How to succeed in B2B marketing in 2011

Regardless of your religious background or orientation, I feel strongly that the end of one year and the start of another should always come with a sense of hope and optimism for things to come. It’s a time to take stock and move forward with a belief that things will be better in the year ahead, and that we can learn from what’s gone before; be better, happier people who are eager to embrace everything that life throws at us.

However, in the context of economic turmoil of the last few years, I must confess that I found being optimistic about the prospect of the year ahead easier said than done. It’s hard to have a positive outlook when there’s spectre of economic Armageddon looming on the horizon – as it certainly was January 2008 and 2009.

But although we’re not exactly out of the woods economically, and undoubtedly there will be some difficult months ahead as economic growth gathers momentum, there are definitely reasons to be positive, even optimistic. This is particularly the case for marketers – and especially those in B2B.

As discussed ad infinitum in B2B Marketing over the last 18 months, marketing as a profession has been forced to undergo a profound and fundamental change – one that none of the other professions have had to endure. The changes enforced by the digitisation of marketing and the rise of social media have been more extreme in B2B than in consumer marketing, which was closer to the bleeding edge and therefore better placed to innovate and adopt new ideas.

The good news, though, is that the message is getting through. B2B marketers are changing, and thinking has changed with it. Social media is no longer regarded as fad, or a fancy additional option: it’s increasingly fundamental. Many of those brands and marketers who have failed to acknowledge this shift have disappeared – for the remainder it is surely just a matter of time.

Smart B2B marketers have recognised that just as audience behaviour has changed, so must their skillsets. Successful marketers in 2011 will be less focused on old-school notions of ‘creative’ and campaigns, and more focused on data, insight and continuous dialogue through engaging content and timely interactions (many of which are automated).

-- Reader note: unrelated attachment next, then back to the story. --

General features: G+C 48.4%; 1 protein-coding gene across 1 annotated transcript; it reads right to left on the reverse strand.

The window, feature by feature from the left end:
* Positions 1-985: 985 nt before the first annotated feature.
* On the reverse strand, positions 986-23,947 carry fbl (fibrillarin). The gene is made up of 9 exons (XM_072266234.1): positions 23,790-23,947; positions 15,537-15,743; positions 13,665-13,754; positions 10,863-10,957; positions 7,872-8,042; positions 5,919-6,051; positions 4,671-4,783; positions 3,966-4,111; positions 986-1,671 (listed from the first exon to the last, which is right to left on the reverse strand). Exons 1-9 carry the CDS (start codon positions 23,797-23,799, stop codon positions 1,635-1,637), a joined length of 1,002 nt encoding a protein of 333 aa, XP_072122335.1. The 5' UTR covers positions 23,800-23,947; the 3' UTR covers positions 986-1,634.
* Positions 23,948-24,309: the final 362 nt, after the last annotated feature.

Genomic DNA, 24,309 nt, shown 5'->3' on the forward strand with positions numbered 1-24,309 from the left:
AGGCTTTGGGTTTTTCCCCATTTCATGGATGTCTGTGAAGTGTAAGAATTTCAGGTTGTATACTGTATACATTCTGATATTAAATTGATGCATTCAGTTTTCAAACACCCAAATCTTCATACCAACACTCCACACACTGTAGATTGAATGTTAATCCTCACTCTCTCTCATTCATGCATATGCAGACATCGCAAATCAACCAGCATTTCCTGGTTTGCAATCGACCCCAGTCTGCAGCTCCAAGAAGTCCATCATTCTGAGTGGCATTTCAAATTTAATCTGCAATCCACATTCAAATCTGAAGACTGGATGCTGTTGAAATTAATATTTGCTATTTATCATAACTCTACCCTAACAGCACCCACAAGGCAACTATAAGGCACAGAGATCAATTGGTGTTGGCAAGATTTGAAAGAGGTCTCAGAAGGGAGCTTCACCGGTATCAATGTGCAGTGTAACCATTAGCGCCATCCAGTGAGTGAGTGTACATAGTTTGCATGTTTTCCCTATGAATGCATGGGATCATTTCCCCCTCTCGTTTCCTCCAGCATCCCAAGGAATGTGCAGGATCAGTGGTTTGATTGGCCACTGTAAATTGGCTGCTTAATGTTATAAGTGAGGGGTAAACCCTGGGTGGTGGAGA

Perhaps more importantly, those marketers who succeed in the coming year – and beyond – will be those that recognise that there’s no going back: marketing has entered a new era, one which is characterised by continuous change driven by technological innovation and evolution of individuals’ communication tastes and preferences.

This new world isn’t for the faint-hearted, but the opportunities and possibilities are enormous. Now’s the time to embrace them.



To succeed in 2011, business-to-business marketers must:

•    Get your head around the data –
not direct marketing records but email data, web analytics etc. Audit your data and focus on the key metrics that will justify your investments and prove your effectiveness.

•    Think virtual – webinars, webcasts and virtual events are going to become an increasingly compelling for time-poor execs to engage with prospective suppliers. Investigate the different formats to find which best suits your needs and keep a close eye on how the format evolves.

•    Be tech-savvy – ‘new’ platforms such as marketing automation can transform how you use email and take so many of those mundane tasks off your hand. Keep an open mind on new bits of technology, large or small, and push for investment where necessary.

•    Invest in content – don’t worry about the format, but always remember content is the new creative. Research your audience to understand what they want to consume and then develop a strategy to deliver an ongoing programme.

•    Don’t forget the traditional tools altogether – email, PR, advertising and events in particular all still have their place, particularly when used in an integrated way.

Have I missed anything?